As I mentioned earlier, studies have shown that women in sales often face worse compensation compared to men in similar roles. This wage gap is often attributed to gender-related biases that affect performance evaluations and salary negotiations.
Limited Promotion and Leadership Opportunities
Data shows that although 49% of sales reps are women, only 26% are at the management level. This is even though it’s well-documented that companies with a greater proportion of female executives achieve higher profitability compared to those with fewer women in leadership roles.
Women also experience gender-based microaggressions in the workplace, which are subtle, often unintentional forms of discrimination. Of women in sales, 15% reported receiving limited support from their bosses compared to their male counterparts.
Lack of Representation in Leadership
Women are underrepresented in leadership positions within the sales field. This lack of representation can be demotivating for aspiring female sales professionals. Likewise, the absence of role models and mentors can hinder their career advancement.
Men and Women Often Have Different Approaches to Sales
Men and women often have different approaches to sales, and it’s not just about personality — it’s often about how they’ve been socialized and what’s been expected of them in their careers. Let’s break it down.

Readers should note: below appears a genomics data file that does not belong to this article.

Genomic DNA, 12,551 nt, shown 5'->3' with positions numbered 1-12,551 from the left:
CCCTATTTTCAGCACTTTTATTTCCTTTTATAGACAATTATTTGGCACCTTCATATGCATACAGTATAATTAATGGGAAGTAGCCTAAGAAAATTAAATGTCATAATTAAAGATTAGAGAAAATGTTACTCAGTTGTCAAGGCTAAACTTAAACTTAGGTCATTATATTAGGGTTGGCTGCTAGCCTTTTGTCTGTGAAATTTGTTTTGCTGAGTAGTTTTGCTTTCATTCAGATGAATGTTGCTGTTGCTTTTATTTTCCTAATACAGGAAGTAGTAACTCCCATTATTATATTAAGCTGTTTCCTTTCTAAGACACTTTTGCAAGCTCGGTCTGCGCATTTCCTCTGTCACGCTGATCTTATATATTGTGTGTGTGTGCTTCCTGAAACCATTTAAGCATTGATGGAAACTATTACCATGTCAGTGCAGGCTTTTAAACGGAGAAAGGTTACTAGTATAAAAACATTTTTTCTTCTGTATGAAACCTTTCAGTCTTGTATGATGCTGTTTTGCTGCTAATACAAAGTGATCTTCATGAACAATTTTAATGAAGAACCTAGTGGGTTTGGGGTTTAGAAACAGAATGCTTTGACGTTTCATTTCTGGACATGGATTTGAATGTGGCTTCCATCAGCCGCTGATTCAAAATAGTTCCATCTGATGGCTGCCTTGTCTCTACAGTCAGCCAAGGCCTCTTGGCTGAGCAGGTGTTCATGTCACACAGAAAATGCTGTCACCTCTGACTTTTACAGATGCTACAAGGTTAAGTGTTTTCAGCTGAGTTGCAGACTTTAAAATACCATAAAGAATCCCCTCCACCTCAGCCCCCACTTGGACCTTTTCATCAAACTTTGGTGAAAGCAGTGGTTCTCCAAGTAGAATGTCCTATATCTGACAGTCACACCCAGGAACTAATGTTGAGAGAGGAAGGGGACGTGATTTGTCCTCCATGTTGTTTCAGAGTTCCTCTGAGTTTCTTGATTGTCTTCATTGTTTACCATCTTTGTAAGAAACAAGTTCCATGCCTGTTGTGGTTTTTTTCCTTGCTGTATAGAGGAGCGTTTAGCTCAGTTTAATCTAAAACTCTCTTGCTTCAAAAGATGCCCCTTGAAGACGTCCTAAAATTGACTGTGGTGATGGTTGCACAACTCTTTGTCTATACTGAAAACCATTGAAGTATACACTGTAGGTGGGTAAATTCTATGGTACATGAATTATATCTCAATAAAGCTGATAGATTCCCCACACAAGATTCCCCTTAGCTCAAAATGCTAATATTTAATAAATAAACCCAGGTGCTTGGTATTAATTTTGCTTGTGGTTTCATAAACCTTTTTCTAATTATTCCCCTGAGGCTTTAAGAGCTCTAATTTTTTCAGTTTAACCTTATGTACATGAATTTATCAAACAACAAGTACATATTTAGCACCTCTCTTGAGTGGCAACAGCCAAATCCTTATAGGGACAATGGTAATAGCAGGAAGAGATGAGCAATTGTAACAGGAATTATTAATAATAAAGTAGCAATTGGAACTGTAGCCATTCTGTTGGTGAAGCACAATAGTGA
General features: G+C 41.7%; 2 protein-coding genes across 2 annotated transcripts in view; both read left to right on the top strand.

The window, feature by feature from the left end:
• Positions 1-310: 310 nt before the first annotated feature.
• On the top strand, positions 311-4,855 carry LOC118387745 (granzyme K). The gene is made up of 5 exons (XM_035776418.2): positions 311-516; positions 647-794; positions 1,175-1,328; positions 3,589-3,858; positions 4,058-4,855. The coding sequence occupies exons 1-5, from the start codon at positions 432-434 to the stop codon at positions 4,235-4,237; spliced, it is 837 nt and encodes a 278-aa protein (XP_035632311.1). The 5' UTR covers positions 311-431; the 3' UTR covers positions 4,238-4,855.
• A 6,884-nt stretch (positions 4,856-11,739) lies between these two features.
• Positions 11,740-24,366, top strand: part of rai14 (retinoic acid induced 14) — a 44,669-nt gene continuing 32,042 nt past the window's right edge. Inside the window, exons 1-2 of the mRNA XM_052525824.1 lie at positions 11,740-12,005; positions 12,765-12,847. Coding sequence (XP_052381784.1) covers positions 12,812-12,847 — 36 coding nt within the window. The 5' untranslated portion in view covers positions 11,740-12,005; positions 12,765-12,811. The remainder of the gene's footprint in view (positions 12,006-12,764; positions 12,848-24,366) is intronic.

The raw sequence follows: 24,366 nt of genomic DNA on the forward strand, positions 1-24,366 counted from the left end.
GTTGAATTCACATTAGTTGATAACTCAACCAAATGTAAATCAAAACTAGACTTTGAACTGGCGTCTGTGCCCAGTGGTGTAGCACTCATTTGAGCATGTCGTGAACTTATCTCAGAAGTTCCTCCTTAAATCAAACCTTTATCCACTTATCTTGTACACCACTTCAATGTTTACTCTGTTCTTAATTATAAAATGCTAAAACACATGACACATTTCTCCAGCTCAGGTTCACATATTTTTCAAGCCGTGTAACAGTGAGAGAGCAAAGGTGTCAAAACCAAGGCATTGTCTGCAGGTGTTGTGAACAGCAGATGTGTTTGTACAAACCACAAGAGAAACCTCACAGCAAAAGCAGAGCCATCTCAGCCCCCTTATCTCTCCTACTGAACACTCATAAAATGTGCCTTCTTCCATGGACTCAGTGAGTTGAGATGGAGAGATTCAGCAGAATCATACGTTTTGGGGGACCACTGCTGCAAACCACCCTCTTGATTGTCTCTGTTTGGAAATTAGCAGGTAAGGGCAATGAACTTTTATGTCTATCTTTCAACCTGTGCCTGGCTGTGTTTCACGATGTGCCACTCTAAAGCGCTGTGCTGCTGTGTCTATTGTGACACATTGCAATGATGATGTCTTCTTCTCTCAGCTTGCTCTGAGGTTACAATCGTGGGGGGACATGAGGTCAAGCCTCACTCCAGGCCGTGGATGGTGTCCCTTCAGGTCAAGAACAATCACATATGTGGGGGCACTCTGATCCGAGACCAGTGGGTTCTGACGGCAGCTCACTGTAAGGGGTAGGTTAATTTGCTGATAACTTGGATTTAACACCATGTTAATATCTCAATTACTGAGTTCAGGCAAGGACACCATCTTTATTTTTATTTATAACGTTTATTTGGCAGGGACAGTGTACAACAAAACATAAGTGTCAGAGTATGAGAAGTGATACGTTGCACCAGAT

Men are often encouraged to be aggressive and go for the “hard sell.” They’re usually praised for being direct, competitive, and focused on closing the deal quickly. This approach is often about numbers — meeting quotas and getting to the point fast.
Women, on the other hand, are often more consultative in their sales approach. They tend to focus on understanding customer needs and solving problems.
Women may also be excellent at building long-term relationships with clients, which can lead to repeat business and more sustainable revenue in the long run. They aim to connect and build trust, which is vital for customer retention.
Which approach is better?
Both approaches have their merits, and a good sales team should aim to have a mix of both. Men’s directness can be effective in situations that require quick decision-making, while women’s consultative approach can be beneficial when a client is looking for a thoughtful, tailored solution.
So, it’s not about one approach being better than the other; it’s about recognizing that diversity in sales strategies can be a strength for any sales team. Understanding these different approaches can help companies build more balanced teams and offer better service to a wider range of clients.
Breaking the Stereotypes
When we pigeonhole women into certain roles or expect men to act a certain way, we miss out on a wealth of talent and perspective. So, how are women shaking things up and breaking these outdated molds?
You know those stories where someone defies all odds and breaks through barriers? The sales industry has its fair share of women who have done just that. These stories aren’t just inspiring; they’re proof that women don’t have to fit into a certain box to be successful in sales.
Here are some women who are making history in the sales industry.
1. Lori Richardson
Lori Richardson, a leading sales influencer on LinkedIn, champions women in sales. She began as a single mother in B2B sales and, after 18 years, founded her own sales strategy firm.